Backing up your iPhone can save your data from tech limbo
Knowing how to back up an iPhone can be the difference between losing all your data or not when you break or lose your gadgets.
Losing your phone or smashing it so badly you can’t even use it, is a tech nightmare. But it’s the data inside that really matters for most of us. Not the glass and aluminum on the outside.
Use an iPhone as Apple intended and it’s almost difficult to lose most of the stuff we cherish, like photos and messages. However, you should still school up on backups to make sure you are ready for the worst.
We’ll look at the ways you can back up your data with Apple’s own measures, as well as third-party ways to keep your data safe.
How to back up an iPhone to iCloud
Apple likes to make life easy if, and it’s a big ‘if’, you buy into the Apple way of doing things. Its devices are knitted together by iCloud, the company’s online backup service.
This is built into all iPhones and makes securing your data blissfully easy.
To check you have iCloud backup activated, go to Settings on your device, tap your name at the top of the list and select iCloud, near the top of the menu system. On this page you’ll see a list of all the apps and services that are currently hooked up to iCloud.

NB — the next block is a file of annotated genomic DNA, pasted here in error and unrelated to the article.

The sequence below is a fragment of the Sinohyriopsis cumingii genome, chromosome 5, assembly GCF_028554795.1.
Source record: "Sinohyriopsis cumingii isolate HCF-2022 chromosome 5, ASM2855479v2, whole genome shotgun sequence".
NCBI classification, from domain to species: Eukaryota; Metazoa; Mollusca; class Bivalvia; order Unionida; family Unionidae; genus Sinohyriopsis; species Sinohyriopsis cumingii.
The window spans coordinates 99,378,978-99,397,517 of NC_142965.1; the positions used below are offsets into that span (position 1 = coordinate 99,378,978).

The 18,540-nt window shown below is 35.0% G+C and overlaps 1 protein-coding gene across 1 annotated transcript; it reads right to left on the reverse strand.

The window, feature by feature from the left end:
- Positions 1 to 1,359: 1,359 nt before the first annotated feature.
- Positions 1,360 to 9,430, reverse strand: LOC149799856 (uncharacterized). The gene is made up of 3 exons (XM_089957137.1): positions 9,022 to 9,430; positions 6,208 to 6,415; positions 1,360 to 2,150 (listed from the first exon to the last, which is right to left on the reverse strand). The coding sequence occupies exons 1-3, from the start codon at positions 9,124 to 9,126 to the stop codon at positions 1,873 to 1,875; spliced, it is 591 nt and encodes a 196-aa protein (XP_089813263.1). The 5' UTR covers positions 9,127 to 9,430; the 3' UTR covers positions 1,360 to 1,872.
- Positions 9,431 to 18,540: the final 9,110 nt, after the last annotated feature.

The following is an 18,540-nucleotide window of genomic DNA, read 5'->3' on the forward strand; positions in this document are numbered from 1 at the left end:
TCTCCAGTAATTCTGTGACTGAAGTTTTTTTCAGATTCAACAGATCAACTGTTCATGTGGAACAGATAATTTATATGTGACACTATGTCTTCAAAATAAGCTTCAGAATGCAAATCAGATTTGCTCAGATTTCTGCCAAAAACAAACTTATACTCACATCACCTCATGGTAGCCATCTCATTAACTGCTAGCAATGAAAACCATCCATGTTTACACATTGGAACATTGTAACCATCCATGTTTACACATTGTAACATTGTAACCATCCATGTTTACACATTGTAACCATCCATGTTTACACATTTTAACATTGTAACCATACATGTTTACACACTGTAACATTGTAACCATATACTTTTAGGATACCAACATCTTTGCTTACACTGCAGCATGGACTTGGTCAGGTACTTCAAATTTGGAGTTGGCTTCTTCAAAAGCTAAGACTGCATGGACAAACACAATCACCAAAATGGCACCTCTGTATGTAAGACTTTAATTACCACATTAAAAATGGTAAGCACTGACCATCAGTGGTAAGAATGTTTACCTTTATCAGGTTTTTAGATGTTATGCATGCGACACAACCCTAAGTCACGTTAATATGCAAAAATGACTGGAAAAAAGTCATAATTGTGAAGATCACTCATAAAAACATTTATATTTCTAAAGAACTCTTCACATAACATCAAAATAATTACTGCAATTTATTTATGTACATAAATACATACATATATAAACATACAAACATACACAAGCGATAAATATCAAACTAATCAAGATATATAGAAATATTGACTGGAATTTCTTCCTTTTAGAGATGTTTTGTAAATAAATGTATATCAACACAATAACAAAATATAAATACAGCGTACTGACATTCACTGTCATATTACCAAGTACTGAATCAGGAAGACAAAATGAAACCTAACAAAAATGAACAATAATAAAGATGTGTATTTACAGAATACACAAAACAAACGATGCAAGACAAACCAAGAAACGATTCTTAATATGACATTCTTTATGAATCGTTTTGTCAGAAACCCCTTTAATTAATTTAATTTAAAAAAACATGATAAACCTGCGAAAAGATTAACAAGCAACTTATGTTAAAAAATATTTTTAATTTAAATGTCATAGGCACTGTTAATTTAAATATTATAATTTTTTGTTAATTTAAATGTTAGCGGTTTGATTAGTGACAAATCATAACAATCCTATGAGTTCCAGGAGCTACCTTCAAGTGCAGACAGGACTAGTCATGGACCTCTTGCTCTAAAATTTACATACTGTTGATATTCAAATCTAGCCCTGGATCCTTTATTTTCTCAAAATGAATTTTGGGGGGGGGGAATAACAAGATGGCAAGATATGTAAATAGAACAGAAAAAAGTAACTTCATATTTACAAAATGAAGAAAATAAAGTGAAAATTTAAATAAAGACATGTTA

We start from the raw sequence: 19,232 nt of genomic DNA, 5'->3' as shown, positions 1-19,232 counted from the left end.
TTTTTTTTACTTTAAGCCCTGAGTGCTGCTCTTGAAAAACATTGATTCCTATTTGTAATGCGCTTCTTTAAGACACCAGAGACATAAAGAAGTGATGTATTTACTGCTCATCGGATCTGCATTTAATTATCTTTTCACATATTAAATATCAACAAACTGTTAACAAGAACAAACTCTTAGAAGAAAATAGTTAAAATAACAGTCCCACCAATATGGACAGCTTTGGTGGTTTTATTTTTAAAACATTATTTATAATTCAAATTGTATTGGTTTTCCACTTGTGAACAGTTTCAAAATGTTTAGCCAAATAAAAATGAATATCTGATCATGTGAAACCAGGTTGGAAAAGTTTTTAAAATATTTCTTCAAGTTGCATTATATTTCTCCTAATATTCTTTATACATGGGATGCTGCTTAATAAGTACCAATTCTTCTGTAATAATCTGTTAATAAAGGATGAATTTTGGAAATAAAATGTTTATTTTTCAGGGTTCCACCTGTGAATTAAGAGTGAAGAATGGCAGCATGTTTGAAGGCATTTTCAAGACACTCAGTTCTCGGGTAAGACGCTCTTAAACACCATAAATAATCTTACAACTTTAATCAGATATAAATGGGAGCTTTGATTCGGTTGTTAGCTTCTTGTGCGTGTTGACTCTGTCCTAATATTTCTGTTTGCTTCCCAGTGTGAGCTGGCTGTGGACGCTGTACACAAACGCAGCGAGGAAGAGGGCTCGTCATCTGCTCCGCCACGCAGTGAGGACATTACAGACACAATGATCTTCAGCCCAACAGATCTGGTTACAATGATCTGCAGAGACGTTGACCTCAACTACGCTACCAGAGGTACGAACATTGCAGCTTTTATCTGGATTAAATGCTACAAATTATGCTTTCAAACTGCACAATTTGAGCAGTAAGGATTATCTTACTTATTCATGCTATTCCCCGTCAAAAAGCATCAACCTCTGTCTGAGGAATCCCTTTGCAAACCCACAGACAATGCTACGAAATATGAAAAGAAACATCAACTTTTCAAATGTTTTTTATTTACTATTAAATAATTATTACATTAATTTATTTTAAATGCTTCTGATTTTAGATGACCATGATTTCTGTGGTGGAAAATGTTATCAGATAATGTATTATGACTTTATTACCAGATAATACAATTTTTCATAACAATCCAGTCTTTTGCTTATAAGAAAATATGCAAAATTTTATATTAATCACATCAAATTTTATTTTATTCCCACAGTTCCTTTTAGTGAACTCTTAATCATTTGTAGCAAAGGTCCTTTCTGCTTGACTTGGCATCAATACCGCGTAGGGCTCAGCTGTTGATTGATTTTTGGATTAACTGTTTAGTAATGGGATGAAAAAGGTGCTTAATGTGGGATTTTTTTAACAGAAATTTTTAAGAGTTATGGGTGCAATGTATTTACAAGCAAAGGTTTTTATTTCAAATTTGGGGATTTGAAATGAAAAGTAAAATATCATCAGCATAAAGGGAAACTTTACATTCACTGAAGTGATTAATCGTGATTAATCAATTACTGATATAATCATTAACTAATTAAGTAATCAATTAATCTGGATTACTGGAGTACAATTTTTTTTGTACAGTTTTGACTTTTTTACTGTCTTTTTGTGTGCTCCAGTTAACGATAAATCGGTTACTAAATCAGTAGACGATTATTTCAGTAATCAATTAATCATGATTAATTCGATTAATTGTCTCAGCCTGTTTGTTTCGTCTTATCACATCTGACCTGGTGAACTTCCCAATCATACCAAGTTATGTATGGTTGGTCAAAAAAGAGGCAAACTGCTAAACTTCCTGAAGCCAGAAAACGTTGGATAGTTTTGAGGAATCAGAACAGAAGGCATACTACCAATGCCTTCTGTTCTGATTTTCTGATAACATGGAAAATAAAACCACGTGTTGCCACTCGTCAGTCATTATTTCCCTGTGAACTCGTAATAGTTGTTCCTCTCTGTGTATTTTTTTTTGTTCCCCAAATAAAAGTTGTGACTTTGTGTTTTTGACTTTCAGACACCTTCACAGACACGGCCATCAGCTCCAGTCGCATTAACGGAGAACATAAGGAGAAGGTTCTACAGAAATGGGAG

Photos is the big memory drain. Tap on the Photos entry in the iCloud page and you get an idea of how it works. As standard in 2019, iPhones are set to a mode called “Optimize iPhone Storage”.
This uploads your photos to iCloud at full resolution, and, when your iPhone starts to run out of space, quietly replaces those local files with smaller, less detailed ones.
Game Center is also very important. It saves your progress in many games, so you don’t have to restart completely if you upgrade your phone or lose it.
But how does iCloud backup work? Your iPhone will automatically update its cloud backup regularly. For example, right now at 9:46am, our iPhone shows its iCloud backup as last updated at 7:39am.
You can do this manually too. In Settings > iCloud > iCloud Backup you’ll see the master switch for your iCloud backup, and the option to force a refresh of what’s held in iCloud.
iCloud is breezy, easy and reliable. But if you use it quite a bit, you’ll soon butt up against the Apple upsell. You get 5GB of online storage as standard, which won’t go very far for photographer types.
Head to Settings > Manage Storage Plan > Change Storage plan and you can upgrade to up to 2TB of space. You can choose to pay $1.49 per month, which is cheap peace of mind.